Food and Movements of the Short-Billed Form of the White-Tailed Black Cockatoo.
Australian Wildlife Research
7(2) 257 - 269
AbstractFood eaten by the short-billed form of the white-tailed black cockatoo, Calyptorhynchus funereus latirostris, was studied in 2 areas in which it breeds; Coomallo Creek, an area with large tracts of uncleared land and Manmanning, an area of extensive clearing with little native vegetation remaining. In both areas the birds relied on native vegetation, particularly the seeds of the Proteaceae, for food. Coomallo Creek appeared to have an adequate food supply whereas Manmanning, with little remaining native vegetation did not. During the non-breeding season, birds from Coomallo Creek wandered locally within 50 km of the breeding area, feeding on native vegetation, relying on seeds of the marri, Eucalyptus calophylla, and the Proteaceae. Birds from Manmanning migrate to the coast where they feed on seeds of the Proteaceae, marri and Pinus spp. which grow in large plantations on the coastal plain.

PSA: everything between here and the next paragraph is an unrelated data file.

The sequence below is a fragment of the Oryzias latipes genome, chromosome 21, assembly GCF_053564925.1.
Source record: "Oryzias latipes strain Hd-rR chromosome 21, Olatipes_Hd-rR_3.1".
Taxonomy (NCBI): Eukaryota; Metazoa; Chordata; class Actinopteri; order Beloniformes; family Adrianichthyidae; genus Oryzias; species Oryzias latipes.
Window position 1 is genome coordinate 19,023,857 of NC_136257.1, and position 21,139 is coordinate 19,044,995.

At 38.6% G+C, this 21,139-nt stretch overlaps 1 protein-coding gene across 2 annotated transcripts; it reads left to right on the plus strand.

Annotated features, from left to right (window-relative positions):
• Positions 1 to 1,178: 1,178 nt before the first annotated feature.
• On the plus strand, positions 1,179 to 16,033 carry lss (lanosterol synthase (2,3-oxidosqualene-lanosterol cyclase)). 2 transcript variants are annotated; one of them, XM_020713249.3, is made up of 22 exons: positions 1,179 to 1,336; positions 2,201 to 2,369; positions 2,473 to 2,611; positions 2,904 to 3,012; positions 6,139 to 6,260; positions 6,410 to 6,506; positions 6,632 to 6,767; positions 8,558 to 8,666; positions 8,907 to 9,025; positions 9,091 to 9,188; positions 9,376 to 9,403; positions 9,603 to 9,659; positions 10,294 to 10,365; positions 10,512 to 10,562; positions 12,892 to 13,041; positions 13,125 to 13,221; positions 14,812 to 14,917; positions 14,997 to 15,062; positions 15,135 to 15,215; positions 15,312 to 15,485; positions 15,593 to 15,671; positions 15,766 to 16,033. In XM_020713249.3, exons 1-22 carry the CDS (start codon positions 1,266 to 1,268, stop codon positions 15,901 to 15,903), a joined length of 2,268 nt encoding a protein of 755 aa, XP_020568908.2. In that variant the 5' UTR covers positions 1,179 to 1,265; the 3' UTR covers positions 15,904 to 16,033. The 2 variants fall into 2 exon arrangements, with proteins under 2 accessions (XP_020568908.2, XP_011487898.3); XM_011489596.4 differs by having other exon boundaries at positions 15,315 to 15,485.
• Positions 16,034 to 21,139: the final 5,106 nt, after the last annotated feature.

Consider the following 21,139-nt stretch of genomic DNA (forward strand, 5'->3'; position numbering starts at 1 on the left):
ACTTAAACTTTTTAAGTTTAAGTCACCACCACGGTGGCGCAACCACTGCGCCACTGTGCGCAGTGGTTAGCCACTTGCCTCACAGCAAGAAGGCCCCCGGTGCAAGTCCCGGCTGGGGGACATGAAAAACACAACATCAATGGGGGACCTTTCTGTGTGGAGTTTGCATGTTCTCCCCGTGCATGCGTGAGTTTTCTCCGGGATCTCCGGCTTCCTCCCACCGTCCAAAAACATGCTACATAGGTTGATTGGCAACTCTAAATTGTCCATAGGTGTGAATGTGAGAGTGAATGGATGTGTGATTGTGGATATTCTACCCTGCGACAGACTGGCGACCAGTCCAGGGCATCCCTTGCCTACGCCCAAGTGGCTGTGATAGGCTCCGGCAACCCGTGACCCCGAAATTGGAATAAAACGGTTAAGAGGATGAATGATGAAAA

© CSIRO 1980